Not so long ago, the internet startup landscape was driven by individuals who had creative ideas and the determination to create a product. While the startup landscape is still driven by these individuals, they now have teams of people that help turn their visions into a reality. Today, while reading about the launch of MOG TV I began wondering about what happened to the old companies where the technology was developed by one individual (with the help of reused code, I’m sure). Examples include Napster, MySpace, and eBay. While all these technologies have additional programmers that have since improved the systems, all the existing programs were created by a single individual.

Now that the web has become more complex, and new technologies need to be leveraged (AJAX, SOAP, etc) to make a presentable site, start-ups are requiring small teams at a minimum to get off the ground. While this point has been hit on by many other individuals, it suddenly hit home when I saw the success of a new online music community (MOG). I myself tried to single-handedly create an online music community while in college. While the project (Frusic) ultimately failed, I know that it was pretty much up to par at the time (with the exception of some minor kinks that needed to be worked out). While witnessing the change of the startup environment on the web, I have learned a few things.

In the rapidly changing environment of the internet, new startups require a few key components:

  1. A well defined product - I have worked for and heard about countless companies that fail to have a well defined product, or companies that have a continuously changing product offering. To get the company off the ground, a well defined product (or service) is critical. Later on, you can afford to introduce new products to the market. In the beginning though, follow the KISS model (Keep it simple stupid).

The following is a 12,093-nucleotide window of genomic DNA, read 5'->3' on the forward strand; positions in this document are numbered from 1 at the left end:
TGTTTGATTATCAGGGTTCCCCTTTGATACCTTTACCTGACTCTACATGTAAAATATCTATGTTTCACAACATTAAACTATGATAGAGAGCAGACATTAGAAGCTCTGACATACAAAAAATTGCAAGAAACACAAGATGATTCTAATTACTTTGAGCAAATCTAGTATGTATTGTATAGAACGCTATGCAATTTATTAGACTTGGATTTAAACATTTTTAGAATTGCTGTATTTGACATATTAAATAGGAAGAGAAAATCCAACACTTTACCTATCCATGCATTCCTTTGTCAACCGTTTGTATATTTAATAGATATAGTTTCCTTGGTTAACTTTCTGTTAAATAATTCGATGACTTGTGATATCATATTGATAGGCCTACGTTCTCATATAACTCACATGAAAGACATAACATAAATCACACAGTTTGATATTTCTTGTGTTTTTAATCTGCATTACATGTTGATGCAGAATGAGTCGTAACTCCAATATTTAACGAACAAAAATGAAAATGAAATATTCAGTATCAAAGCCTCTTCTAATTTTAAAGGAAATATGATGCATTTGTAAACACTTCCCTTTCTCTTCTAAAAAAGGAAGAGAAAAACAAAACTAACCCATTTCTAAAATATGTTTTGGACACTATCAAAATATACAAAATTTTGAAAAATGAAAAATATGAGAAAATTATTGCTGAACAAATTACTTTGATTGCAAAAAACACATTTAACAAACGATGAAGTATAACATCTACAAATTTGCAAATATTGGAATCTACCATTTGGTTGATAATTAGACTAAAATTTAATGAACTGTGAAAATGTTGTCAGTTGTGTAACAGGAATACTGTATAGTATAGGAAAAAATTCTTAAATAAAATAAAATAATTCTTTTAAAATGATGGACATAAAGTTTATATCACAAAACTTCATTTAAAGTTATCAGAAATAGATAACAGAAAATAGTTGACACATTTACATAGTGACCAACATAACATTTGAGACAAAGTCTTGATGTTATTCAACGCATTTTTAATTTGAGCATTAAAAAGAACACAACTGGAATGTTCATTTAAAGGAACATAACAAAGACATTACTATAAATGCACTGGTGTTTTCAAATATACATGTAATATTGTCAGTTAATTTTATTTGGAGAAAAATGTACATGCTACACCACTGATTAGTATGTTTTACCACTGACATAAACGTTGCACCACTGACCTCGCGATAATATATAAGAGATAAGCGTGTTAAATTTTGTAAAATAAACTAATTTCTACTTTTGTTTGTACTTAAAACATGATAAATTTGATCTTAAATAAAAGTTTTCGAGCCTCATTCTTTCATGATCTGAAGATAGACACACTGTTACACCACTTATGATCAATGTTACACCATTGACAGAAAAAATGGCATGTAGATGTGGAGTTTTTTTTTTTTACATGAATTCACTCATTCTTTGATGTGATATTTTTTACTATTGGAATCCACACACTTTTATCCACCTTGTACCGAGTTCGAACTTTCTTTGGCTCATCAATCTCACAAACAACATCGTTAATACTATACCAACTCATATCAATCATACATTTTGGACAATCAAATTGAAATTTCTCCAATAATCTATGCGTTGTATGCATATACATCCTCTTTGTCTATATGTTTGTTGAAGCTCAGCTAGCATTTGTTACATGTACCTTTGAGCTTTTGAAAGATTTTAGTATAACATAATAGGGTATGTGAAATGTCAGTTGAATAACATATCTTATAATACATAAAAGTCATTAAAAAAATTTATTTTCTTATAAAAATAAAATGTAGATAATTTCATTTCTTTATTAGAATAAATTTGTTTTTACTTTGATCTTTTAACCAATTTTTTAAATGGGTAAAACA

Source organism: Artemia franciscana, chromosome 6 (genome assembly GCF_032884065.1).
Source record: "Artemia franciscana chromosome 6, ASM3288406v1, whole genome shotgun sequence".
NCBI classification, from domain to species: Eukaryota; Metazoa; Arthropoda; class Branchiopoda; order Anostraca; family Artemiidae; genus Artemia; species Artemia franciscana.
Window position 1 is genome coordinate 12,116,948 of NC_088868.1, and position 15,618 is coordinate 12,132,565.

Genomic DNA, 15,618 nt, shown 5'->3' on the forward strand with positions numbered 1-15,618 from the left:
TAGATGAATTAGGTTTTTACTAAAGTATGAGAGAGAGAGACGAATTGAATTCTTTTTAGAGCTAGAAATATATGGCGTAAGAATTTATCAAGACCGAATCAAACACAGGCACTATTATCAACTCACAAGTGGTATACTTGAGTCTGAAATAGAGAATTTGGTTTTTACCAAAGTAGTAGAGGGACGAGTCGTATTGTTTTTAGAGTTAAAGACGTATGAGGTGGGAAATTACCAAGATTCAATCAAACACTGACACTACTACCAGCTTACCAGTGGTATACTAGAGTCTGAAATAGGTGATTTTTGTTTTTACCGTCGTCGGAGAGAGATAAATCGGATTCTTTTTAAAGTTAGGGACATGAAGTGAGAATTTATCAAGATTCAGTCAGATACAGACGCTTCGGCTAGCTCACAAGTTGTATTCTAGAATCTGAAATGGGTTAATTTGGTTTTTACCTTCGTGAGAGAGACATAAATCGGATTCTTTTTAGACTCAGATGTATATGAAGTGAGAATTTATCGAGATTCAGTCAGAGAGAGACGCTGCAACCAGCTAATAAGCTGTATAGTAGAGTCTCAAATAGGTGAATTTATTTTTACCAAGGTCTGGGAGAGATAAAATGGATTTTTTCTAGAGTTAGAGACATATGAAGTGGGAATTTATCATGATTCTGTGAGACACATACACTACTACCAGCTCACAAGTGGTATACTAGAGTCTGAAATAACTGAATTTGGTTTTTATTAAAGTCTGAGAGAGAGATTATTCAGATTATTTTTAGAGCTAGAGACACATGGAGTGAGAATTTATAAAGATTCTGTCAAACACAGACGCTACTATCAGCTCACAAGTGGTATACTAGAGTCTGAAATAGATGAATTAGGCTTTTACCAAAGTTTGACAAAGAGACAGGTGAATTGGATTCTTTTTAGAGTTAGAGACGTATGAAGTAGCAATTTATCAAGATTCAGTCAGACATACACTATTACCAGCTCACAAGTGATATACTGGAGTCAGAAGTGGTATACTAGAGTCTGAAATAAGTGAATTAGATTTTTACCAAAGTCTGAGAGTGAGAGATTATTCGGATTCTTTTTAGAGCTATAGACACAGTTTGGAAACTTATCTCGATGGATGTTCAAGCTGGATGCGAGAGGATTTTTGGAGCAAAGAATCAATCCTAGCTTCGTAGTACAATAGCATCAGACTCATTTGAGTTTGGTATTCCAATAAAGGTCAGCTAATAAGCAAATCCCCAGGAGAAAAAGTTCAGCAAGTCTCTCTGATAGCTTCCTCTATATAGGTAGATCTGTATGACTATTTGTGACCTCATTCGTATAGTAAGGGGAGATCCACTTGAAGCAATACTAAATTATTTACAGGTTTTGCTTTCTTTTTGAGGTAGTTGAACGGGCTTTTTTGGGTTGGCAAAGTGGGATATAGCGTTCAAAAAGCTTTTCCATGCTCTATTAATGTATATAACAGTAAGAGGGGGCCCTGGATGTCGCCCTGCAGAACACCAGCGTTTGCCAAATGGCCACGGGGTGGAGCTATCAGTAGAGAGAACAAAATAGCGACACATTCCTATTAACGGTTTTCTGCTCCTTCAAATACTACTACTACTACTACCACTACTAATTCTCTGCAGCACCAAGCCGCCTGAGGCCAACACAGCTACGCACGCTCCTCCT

2. An enthusiastic team - To get over all the initial hurdles that face a startup, the employees should be passionate and enthusiastic about what they are creating. If the employees aren’t excited, it will show in the product. While I will allow this rule a little slack, it is pretty darn important.
  3. Rapid execution - This is a critical component of a successful startup. Development models such as agile software development are needed for a startup to succeed. In unsuccessful startups, as new products and technologies become public, the startup will try to adopt the new system into their product that still has not launched. As a result the product ends up in a continuous cycle of adding new features, testing, and back to adding new features without ever launching.

This is by no means meant to be an exhaustive list of key components of a successful internet startup. It is simply a few of the maxims that I like to follow. Additionally, I do not intend to suggest that going it alone in a startup is ever the right way. It is simply a fact that some of the largest internet businesses were started by one person from the comfort of their own house (or dorm room). Nowadays it is much more challenging for the rare individuals to succeed given the massive influx of venture capital and dynamic teams. While it still is possible, it has become even more rare.